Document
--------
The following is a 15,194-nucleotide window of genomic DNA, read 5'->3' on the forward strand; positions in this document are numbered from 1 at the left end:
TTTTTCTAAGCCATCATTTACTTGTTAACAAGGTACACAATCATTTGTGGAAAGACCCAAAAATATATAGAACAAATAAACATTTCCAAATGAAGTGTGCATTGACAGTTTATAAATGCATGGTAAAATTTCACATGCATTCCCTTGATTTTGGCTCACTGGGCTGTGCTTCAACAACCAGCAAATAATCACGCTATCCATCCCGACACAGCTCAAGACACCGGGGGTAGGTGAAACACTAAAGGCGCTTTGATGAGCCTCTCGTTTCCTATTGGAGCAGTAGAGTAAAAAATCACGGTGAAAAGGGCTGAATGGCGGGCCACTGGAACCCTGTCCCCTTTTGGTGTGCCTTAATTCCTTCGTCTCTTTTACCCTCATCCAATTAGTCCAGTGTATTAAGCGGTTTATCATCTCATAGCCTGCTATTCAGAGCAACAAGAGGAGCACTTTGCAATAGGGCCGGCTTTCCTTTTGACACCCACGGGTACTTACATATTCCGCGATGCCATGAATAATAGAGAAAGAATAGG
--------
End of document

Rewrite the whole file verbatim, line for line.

The following is a 15,194-nucleotide window of genomic DNA, read 5'->3' on the forward strand; positions in this document are numbered from 1 at the left end:
TTTTTCTAAGCCATCATTTACTTGTTAACAAGGTACACAATCATTTGTGGAAAGACCCAAAAATATATAGAACAAATAAACATTTCCAAATGAAGTGTGCATTGACAGTTTATAAATGCATGGTAAAATTTCACATGCATTCCCTTGATTTTGGCTCACTGGGCTGTGCTTCAACAACCAGCAAATAATCACGCTATCCATCCCGACACAGCTCAAGACACCGGGGGTAGGTGAAACACTAAAGGCGCTTTGATGAGCCTCTCGTTTCCTATTGGAGCAGTAGAGTAAAAAATCACGGTGAAAAGGGCTGAATGGCGGGCCACTGGAACCCTGTCCCCTTTTGGTGTGCCTTAATTCCTTCGTCTCTTTTACCCTCATCCAATTAGTCCAGTGTATTAAGCGGTTTATCATCTCATAGCCTGCTATTCAGAGCAACAAGAGGAGCACTTTGCAATAGGGCCGGCTTTCCTTTTGACACCCACGGGTACTTACATATTCCGCGATGCCATGAATAATAGAGAAAGAATAGG